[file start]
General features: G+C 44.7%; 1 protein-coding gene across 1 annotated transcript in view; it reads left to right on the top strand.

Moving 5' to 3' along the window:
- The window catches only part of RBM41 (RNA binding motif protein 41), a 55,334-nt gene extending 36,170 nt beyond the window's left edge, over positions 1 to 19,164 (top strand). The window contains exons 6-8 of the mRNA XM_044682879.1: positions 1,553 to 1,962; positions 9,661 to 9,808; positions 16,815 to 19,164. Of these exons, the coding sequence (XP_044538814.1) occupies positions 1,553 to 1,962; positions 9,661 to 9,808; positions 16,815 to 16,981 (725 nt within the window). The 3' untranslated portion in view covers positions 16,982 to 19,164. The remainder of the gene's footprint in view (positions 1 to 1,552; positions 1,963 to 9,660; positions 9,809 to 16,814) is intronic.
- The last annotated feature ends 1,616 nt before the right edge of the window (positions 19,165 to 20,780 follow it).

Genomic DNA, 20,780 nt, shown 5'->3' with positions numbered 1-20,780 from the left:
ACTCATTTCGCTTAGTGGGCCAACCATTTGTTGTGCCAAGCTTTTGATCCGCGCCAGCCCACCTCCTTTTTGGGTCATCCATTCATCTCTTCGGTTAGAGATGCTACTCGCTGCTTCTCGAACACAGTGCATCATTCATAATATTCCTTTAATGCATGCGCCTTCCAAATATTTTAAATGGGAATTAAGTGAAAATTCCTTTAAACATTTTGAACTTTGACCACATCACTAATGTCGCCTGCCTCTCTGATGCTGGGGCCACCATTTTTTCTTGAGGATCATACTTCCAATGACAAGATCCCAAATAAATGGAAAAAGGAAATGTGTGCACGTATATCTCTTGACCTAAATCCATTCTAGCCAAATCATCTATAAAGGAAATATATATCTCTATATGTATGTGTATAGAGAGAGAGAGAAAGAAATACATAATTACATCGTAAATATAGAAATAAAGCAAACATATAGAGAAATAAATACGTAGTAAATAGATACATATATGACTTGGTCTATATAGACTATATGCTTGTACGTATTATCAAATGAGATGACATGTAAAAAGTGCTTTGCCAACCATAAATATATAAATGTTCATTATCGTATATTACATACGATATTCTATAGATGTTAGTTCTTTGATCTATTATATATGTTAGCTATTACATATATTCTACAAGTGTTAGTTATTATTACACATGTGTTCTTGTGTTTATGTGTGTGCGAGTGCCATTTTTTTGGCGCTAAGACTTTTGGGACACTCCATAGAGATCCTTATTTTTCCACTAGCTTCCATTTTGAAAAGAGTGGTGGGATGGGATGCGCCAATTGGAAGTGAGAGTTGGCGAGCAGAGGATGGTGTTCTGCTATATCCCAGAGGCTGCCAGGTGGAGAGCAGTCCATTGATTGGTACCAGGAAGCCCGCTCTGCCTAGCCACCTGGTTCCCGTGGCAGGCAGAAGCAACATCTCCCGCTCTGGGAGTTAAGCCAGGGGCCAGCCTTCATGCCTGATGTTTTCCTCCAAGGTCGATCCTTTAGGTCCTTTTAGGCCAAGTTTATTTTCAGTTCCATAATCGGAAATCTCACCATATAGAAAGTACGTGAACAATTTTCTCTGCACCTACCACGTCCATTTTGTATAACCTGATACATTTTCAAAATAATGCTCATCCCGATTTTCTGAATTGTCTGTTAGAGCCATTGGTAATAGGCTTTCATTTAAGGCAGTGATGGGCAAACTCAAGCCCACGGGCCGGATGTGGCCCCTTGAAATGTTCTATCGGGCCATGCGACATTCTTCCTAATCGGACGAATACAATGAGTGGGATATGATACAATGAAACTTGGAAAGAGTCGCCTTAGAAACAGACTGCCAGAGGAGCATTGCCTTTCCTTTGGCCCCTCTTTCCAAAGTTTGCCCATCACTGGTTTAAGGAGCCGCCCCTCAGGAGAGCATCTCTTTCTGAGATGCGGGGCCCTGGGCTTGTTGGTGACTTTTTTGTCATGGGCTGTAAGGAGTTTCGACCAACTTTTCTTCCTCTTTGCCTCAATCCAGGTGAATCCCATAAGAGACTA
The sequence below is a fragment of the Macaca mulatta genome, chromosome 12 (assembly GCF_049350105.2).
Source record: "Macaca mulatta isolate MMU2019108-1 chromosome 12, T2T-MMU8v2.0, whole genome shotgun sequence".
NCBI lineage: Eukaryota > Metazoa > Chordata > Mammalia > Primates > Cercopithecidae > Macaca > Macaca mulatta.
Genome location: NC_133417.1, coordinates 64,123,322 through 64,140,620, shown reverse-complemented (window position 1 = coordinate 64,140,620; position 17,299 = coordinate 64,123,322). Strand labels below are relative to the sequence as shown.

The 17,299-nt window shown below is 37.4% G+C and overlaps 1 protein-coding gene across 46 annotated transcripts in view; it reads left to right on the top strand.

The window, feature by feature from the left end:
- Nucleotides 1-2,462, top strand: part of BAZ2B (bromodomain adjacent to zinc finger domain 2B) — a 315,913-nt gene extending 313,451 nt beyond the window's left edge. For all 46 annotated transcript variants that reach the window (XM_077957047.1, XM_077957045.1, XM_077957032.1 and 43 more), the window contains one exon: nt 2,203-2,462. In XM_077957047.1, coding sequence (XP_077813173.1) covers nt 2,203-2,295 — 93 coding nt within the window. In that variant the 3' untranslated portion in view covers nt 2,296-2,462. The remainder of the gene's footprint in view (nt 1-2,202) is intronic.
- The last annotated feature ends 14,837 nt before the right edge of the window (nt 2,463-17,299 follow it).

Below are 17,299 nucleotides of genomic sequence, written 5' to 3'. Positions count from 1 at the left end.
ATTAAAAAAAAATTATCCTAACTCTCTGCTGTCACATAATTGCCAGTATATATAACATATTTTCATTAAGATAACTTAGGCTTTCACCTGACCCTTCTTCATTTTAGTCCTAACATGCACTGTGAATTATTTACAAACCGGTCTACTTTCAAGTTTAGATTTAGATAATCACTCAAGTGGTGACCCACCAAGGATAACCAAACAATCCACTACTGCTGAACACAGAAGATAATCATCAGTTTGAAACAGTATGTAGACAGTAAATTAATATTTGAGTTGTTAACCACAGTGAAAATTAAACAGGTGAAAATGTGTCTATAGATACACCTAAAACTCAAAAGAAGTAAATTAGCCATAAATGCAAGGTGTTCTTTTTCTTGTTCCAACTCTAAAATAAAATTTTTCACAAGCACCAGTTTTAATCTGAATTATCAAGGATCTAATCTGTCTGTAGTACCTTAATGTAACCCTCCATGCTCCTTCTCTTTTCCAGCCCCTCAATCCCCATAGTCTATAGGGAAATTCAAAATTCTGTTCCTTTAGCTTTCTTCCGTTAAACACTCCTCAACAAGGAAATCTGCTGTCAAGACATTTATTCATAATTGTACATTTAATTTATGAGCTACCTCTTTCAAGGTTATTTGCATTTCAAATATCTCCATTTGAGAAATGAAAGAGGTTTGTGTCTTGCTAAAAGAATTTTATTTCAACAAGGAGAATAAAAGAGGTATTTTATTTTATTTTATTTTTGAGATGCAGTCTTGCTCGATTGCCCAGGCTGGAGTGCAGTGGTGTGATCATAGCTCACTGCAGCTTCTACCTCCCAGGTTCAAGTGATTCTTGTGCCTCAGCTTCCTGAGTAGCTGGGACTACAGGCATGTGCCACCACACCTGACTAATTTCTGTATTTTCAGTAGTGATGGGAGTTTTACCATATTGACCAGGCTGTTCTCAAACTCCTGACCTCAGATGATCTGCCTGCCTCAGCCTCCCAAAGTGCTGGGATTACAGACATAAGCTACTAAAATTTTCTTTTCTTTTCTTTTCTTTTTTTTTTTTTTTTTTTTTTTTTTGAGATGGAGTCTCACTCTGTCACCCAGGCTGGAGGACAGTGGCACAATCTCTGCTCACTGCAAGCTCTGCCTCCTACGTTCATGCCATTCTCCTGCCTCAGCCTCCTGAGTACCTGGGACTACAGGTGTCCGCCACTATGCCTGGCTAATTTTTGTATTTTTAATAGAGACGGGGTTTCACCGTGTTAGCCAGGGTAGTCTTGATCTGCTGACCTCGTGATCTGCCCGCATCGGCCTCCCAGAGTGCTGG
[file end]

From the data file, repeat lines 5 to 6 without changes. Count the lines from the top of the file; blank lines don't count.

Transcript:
Genomic DNA, 20,780 nt, shown 5'->3' with positions numbered 1-20,780 from the left:
ACTCATTTCGCTTAGTGGGCCAACCATTTGTTGTGCCAAGCTTTTGATCCGCGCCAGCCCACCTCCTTTTTGGGTCATCCATTCATCTCTTCGGTTAGAGATGCTACTCGCTGCTTCTCGAACACAGTGCATCATTCATAATATTCCTTTAATGCATGCGCCTTCCAAATATTTTAAATGGGAATTAAGTGAAAATTCCTTTAAACATTTTGAACTTTGACCACATCACTAATGTCGCCTGCCTCTCTGATGCTGGGGCCACCATTTTTTCTTGAGGATCATACTTCCAATGACAAGATCCCAAATAAATGGAAAAAGGAAATGTGTGCACGTATATCTCTTGACCTAAATCCATTCTAGCCAAATCATCTATAAAGGAAATATATATCTCTATATGTATGTGTATAGAGAGAGAGAGAAAGAAATACATAATTACATCGTAAATATAGAAATAAAGCAAACATATAGAGAAATAAATACGTAGTAAATAGATACATATATGACTTGGTCTATATAGACTATATGCTTGTACGTATTATCAAATGAGATGACATGTAAAAAGTGCTTTGCCAACCATAAATATATAAATGTTCATTATCGTATATTACATACGATATTCTATAGATGTTAGTTCTTTGATCTATTATATATGTTAGCTATTACATATATTCTACAAGTGTTAGTTATTATTACACATGTGTTCTTGTGTTTATGTGTGTGCGAGTGCCATTTTTTTGGCGCTAAGACTTTTGGGACACTCCATAGAGATCCTTATTTTTCCACTAGCTTCCATTTTGAAAAGAGTGGTGGGATGGGATGCGCCAATTGGAAGTGAGAGTTGGCGAGCAGAGGATGGTGTTCTGCTATATCCCAGAGGCTGCCAGGTGGAGAGCAGTCCATTGATTGGTACCAGGAAGCCCGCTCTGCCTAGCCACCTGGTTCCCGTGGCAGGCAGAAGCAACATCTCCCGCTCTGGGAGTTAAGCCAGGGGCCAGCCTTCATGCCTGATGTTTTCCTCCAAGGTCGATCCTTTAGGTCCTTTTAGGCCAAGTTTATTTTCAGTTCCATAATCGGAAATCTCACCATATAGAAAGTACGTGAACAATTTTCTCTGCACCTACCACGTCCATTTTGTATAACCTGATACATTTTCAAAATAATGCTCATCCCGATTTTCTGAATTGTCTGTTAGAGCCATTGGTAATAGGCTTTCATTTAAGGCAGTGATGGGCAAACTCAAGCCCACGGGCCGGATGTGGCCCCTTGAAATGTTCTATCGGGCCATGCGACATTCTTCCTAATCGGACGAATACAATGAGTGGGATATGATACAATGAAACTTGGAAAGAGTCGCCTTAGAAACAGACTGCCAGAGGAGCATTGCCTTTCCTTTGGCCCCTCTTTCCAAAGTTTGCCCATCACTGGTTTAAGGAGCCGCCCCTCAGGAGAGCATCTCTTTCTGAGATGCGGGGCCCTGGGCTTGTTGGTGACTTTTTTGTCATGGGCTGTAAGGAGTTTCGACCAACTTTTCTTCCTCTTTGCCTCAATCCAGGTGAATCCCATAAGAGACTA